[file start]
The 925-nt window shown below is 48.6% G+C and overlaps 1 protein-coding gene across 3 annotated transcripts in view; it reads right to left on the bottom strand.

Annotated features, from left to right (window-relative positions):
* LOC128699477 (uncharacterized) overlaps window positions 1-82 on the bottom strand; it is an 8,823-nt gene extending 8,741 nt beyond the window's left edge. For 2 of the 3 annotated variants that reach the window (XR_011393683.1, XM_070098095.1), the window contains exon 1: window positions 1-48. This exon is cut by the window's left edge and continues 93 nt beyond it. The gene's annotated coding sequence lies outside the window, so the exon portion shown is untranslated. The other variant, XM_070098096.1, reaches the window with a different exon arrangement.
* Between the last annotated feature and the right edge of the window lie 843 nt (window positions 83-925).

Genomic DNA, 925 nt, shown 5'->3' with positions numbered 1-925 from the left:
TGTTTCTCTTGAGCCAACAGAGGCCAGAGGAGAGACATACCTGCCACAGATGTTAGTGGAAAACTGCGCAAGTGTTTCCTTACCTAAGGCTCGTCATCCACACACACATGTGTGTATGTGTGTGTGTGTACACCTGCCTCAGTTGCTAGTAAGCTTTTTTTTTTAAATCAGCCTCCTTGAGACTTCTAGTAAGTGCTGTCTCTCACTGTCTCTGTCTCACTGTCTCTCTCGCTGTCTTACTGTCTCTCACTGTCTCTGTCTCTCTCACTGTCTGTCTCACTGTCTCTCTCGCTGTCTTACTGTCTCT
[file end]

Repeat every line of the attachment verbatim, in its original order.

The 925-nt window shown below is 48.6% G+C and overlaps 1 protein-coding gene across 3 annotated transcripts in view; it reads right to left on the bottom strand.

Annotated features, from left to right (window-relative positions):
* LOC128699477 (uncharacterized) overlaps window positions 1-82 on the bottom strand; it is an 8,823-nt gene extending 8,741 nt beyond the window's left edge. For 2 of the 3 annotated variants that reach the window (XR_011393683.1, XM_070098095.1), the window contains exon 1: window positions 1-48. This exon is cut by the window's left edge and continues 93 nt beyond it. The gene's annotated coding sequence lies outside the window, so the exon portion shown is untranslated. The other variant, XM_070098096.1, reaches the window with a different exon arrangement.
* Between the last annotated feature and the right edge of the window lie 843 nt (window positions 83-925).

Genomic DNA, 925 nt, shown 5'->3' with positions numbered 1-925 from the left:
TGTTTCTCTTGAGCCAACAGAGGCCAGAGGAGAGACATACCTGCCACAGATGTTAGTGGAAAACTGCGCAAGTGTTTCCTTACCTAAGGCTCGTCATCCACACACACATGTGTGTATGTGTGTGTGTGTACACCTGCCTCAGTTGCTAGTAAGCTTTTTTTTTTAAATCAGCCTCCTTGAGACTTCTAGTAAGTGCTGTCTCTCACTGTCTCTGTCTCACTGTCTCTCTCGCTGTCTTACTGTCTCTCACTGTCTCTGTCTCTCTCACTGTCTGTCTCACTGTCTCTCTCGCTGTCTTACTGTCTCT